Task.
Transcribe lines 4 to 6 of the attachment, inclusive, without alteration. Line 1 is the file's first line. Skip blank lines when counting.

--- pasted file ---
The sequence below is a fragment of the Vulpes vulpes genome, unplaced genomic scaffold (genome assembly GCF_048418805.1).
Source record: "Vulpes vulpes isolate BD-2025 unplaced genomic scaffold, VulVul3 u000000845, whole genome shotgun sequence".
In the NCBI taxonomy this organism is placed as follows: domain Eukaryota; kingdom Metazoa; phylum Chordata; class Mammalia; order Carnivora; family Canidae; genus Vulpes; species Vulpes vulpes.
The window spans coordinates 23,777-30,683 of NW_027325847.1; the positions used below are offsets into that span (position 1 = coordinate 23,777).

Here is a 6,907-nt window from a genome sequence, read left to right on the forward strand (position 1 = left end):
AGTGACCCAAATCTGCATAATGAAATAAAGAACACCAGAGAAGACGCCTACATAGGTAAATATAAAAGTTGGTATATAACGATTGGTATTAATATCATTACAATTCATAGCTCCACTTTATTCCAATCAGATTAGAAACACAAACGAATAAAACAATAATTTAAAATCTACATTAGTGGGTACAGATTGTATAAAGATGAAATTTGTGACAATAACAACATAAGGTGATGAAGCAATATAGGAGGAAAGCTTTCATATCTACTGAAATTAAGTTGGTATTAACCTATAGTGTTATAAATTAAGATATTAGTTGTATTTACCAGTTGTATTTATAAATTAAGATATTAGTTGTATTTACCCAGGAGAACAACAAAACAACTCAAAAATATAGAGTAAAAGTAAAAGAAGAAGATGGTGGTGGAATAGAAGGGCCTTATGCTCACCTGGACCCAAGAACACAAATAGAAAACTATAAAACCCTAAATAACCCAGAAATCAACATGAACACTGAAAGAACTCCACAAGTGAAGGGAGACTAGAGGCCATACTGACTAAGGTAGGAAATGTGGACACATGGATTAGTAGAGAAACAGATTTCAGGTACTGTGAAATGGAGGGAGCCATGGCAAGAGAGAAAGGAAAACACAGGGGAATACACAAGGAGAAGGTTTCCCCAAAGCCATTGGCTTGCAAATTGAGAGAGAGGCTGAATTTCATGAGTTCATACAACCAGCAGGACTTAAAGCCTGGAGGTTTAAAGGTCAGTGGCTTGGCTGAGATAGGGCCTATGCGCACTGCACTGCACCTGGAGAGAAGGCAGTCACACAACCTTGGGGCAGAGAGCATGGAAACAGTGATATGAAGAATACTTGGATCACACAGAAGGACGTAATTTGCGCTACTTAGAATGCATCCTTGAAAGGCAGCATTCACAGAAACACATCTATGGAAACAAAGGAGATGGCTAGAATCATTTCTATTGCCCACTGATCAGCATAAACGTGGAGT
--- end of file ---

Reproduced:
The window spans coordinates 23,777-30,683 of NW_027325847.1; the positions used below are offsets into that span (position 1 = coordinate 23,777).

Here is a 6,907-nt window from a genome sequence, read left to right on the forward strand (position 1 = left end):
AGTGACCCAAATCTGCATAATGAAATAAAGAACACCAGAGAAGACGCCTACATAGGTAAATATAAAAGTTGGTATATAACGATTGGTATTAATATCATTACAATTCATAGCTCCACTTTATTCCAATCAGATTAGAAACACAAACGAATAAAACAATAATTTAAAATCTACATTAGTGGGTACAGATTGTATAAAGATGAAATTTGTGACAATAACAACATAAGGTGATGAAGCAATATAGGAGGAAAGCTTTCATATCTACTGAAATTAAGTTGGTATTAACCTATAGTGTTATAAATTAAGATATTAGTTGTATTTACCAGTTGTATTTATAAATTAAGATATTAGTTGTATTTACCCAGGAGAACAACAAAACAACTCAAAAATATAGAGTAAAAGTAAAAGAAGAAGATGGTGGTGGAATAGAAGGGCCTTATGCTCACCTGGACCCAAGAACACAAATAGAAAACTATAAAACCCTAAATAACCCAGAAATCAACATGAACACTGAAAGAACTCCACAAGTGAAGGGAGACTAGAGGCCATACTGACTAAGGTAGGAAATGTGGACACATGGATTAGTAGAGAAACAGATTTCAGGTACTGTGAAATGGAGGGAGCCATGGCAAGAGAGAAAGGAAAACACAGGGGAATACACAAGGAGAAGGTTTCCCCAAAGCCATTGGCTTGCAAATTGAGAGAGAGGCTGAATTTCATGAGTTCATACAACCAGCAGGACTTAAAGCCTGGAGGTTTAAAGGTCAGTGGCTTGGCTGAGATAGGGCCTATGCGCACTGCACTGCACCTGGAGAGAAGGCAGTCACACAACCTTGGGGCAGAGAGCATGGAAACAGTGATATGAAGAATACTTGGATCACACAGAAGGACGTAATTTGCGCTACTTAGAATGCATCCTTGAAAGGCAGCATTCACAGAAACACATCTATGGAAACAAAGGAGATGGCTAGAATCATTTCTATTGCCCACTGATCAGCATAAACGTGGAGT